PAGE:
Grade IX - Mathematics

Author:
Rahul Chandra Saha
M.Sc., Mathematics

Introduction and basic terms​

Introduction

Everything we see around us is 3 dimensional. The chair you are sitting on, the mobile or laptop you are using, the trees all are 3 dimensional. That is each of the objects has length, breadth and height.

Now what if we reduce the dimension to two? Have you seen something like that? With only two dimensions? Yes, it’s the wall of your room, the pictures – all are two dimensional,called planes.

Now what if we further reduce the dimension to one? You can see it also.
It’s the intersection of the walls of your room, called the lines or line segments.

Think Yourself : What if the dimension becomes zero?

You have an idea about the lines. By definition a straight line or simply a line is the set of all points between and extending between two points. A minimum of two points is required to draw a line. We have read that light moves in a straight line or straight line is the shortest distance between any two points. So concept of lines are an important tool not only to build mathematical concepts but also to discuss various physical phenomenons.
In this chapter we will discuss about lines and intersecting lines.

Basic terms and definitions

Line segment

A line with two end points.

Ray

A line with one end point.

Notation

A line is denoted  by $\overleftrightarrow{AB}$. A ray is denoted by $\overrightarrow{AB}$. A line segment is denoted by $\overline{AB}$.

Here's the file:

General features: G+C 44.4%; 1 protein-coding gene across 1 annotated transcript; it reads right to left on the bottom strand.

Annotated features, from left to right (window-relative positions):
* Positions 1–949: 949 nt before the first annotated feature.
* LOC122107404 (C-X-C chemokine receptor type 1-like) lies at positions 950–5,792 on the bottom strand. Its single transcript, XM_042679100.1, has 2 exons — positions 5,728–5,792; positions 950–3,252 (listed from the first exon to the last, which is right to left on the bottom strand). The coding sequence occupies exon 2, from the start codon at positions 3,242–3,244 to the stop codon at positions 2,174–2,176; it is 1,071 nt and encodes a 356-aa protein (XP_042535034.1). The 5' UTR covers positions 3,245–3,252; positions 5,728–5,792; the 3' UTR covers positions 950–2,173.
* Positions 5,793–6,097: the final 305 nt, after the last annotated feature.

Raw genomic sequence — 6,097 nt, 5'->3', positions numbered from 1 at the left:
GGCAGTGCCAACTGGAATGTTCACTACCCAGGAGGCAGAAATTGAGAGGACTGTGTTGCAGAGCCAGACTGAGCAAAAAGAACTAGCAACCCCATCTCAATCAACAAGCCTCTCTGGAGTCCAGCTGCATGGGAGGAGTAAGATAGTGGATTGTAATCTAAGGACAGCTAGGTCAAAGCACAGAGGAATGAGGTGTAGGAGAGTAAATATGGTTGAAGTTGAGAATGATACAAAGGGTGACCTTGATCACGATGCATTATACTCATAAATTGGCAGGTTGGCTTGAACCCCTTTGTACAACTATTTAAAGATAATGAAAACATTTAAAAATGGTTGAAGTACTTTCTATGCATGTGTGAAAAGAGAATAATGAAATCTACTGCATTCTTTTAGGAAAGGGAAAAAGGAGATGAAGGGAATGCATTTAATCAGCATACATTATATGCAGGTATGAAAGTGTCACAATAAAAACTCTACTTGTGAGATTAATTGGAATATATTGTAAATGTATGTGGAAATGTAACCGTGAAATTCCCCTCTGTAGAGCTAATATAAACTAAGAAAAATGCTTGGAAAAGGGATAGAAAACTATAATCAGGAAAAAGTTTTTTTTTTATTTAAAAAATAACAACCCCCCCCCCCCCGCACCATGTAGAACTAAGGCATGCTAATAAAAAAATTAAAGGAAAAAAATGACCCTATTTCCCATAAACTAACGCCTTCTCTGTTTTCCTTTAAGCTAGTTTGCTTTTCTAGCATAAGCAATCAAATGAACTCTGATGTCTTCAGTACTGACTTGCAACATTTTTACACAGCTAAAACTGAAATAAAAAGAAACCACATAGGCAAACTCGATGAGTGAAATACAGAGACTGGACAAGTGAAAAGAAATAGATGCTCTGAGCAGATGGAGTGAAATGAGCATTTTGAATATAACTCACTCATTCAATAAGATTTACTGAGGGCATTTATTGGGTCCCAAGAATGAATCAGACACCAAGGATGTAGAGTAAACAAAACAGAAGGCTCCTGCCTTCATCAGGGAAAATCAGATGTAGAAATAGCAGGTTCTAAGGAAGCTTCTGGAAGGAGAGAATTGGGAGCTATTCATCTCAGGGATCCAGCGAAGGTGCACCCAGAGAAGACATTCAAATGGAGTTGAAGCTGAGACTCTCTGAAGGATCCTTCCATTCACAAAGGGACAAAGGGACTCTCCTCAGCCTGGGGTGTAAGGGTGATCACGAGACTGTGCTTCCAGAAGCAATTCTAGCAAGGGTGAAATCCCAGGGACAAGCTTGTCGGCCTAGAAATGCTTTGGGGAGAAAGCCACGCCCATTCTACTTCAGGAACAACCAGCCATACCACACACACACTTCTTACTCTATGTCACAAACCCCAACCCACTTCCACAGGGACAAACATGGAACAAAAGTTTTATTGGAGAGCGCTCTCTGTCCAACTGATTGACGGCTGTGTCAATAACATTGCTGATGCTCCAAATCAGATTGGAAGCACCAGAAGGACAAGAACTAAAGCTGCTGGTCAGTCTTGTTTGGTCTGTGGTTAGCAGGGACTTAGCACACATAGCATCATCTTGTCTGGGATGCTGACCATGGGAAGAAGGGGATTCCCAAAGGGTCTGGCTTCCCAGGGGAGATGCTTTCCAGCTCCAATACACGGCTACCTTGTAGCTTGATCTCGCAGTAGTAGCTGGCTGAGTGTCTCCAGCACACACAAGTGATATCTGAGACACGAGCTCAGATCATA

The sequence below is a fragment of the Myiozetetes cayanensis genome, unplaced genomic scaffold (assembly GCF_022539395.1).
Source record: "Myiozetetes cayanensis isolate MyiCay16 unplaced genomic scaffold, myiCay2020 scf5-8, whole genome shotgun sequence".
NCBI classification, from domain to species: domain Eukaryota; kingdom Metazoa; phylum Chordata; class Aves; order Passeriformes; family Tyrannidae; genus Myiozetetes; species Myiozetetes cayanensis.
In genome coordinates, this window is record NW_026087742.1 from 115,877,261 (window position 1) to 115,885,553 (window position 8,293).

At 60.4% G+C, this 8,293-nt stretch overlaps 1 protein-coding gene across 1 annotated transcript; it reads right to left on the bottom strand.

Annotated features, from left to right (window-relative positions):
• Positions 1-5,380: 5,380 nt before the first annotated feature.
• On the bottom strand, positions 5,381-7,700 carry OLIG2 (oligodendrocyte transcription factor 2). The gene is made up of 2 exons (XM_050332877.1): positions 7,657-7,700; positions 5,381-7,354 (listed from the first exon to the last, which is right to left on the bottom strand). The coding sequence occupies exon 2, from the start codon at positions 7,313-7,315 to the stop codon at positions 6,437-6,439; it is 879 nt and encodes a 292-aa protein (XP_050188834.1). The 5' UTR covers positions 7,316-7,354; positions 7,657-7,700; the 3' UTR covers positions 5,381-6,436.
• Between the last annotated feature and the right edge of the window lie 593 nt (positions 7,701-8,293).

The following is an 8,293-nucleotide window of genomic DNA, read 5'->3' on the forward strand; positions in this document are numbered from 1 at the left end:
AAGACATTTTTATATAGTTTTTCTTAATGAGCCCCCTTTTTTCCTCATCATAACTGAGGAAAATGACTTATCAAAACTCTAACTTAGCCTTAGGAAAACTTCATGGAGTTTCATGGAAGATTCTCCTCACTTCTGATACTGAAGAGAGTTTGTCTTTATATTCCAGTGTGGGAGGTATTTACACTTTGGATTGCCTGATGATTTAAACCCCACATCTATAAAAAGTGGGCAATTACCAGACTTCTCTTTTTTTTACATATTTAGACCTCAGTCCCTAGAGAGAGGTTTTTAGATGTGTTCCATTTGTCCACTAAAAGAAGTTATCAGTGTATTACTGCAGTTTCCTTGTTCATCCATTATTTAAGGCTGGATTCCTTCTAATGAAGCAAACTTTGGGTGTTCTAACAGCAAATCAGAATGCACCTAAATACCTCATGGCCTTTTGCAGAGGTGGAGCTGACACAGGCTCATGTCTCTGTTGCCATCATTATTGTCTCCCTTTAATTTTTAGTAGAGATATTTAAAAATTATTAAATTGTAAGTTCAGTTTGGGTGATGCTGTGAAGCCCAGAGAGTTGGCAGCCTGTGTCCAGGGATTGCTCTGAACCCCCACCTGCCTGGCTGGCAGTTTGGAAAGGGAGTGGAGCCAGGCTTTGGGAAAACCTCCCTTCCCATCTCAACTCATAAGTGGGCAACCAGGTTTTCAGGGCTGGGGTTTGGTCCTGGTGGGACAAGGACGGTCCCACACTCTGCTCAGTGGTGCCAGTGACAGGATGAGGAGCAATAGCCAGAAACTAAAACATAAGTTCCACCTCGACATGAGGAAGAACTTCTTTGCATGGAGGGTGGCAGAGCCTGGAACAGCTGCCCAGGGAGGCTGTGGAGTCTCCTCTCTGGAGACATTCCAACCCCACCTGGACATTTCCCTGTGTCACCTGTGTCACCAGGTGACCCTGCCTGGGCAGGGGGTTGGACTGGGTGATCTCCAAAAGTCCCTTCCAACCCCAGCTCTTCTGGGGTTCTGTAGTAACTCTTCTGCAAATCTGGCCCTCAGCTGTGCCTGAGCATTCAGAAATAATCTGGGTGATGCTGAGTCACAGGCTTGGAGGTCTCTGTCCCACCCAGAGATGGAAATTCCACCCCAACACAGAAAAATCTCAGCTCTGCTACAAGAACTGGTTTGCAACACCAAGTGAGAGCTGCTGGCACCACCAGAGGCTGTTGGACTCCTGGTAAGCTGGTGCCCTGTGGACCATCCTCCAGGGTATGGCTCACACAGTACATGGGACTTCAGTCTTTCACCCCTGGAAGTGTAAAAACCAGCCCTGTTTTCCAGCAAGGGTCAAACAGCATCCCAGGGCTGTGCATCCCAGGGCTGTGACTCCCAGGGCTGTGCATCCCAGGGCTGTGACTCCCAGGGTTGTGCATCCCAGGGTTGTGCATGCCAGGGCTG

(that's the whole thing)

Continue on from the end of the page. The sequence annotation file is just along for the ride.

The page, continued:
Collinear and Non-collinear points

The points lying in the same straight line are called collinear points. Thus three or more points are collinear if we can draw a line choosing any two of the points and the third lies on the line drawn. If not the the lines are  non collinear points.
Note. Two points will always be collinear.

Angle

When two rays evolve from same end point an angle is formed. Here $\overrightarrow{EF}$ and   $\overrightarrow{EG}$ are two rays with E as the same end point(or source) and $\angle{FEG}$ is formed. The end point E is called the vertex and $\overrightarrow{EF}$ and  $\overrightarrow{EG}$ are the arms.

Unit of an Angle 

The most contemporary units of angle are degree(°)and radian(rad).

Types of Angles. 

There are different types of angles based on measure and position to each other of the angles –

Acute Angle
If the measure of an angle is in between 0° and 90°, the angle is an acute angle.
E.g. 45°, 87° are acute angles.

Right Angle
If the measure of an angle exactly 90° the angle is called a right angle.

Obtuse Angle
If the measure of an angle is in between 90° and 180°, the angle is an acute
angle.
E.g. 145°, 177° are obtuse angles.

Complementary Angles

If the sum of two angles is 90° then the angles are called complementary to each other.
E.g. angles 55° and 35° are complementary to each other. 

Supplementary Angles 

If the sum of two angles is 180° then the angles are called supplementary angles.

Adjacent Angles 

If the source or vertex of two angles are same and they have a common arm, the angles are called adjacent angle. $\angle{BAC}$  and  $\angle{CAD}$ are adjacent angles.

Linear pair of Angles

Two adjacent angles are called linear pair of angles if their sum is 180°.

$\angle{AEC,} \angle{CEB}$ are linear pair of angles.

Vertically opposite Angles
When two lines intersect each other the angles opposite to each other are called vertically opposite angles.

$\angle{AEC}$ and $\angle{BED}$ are vertically opposite angles.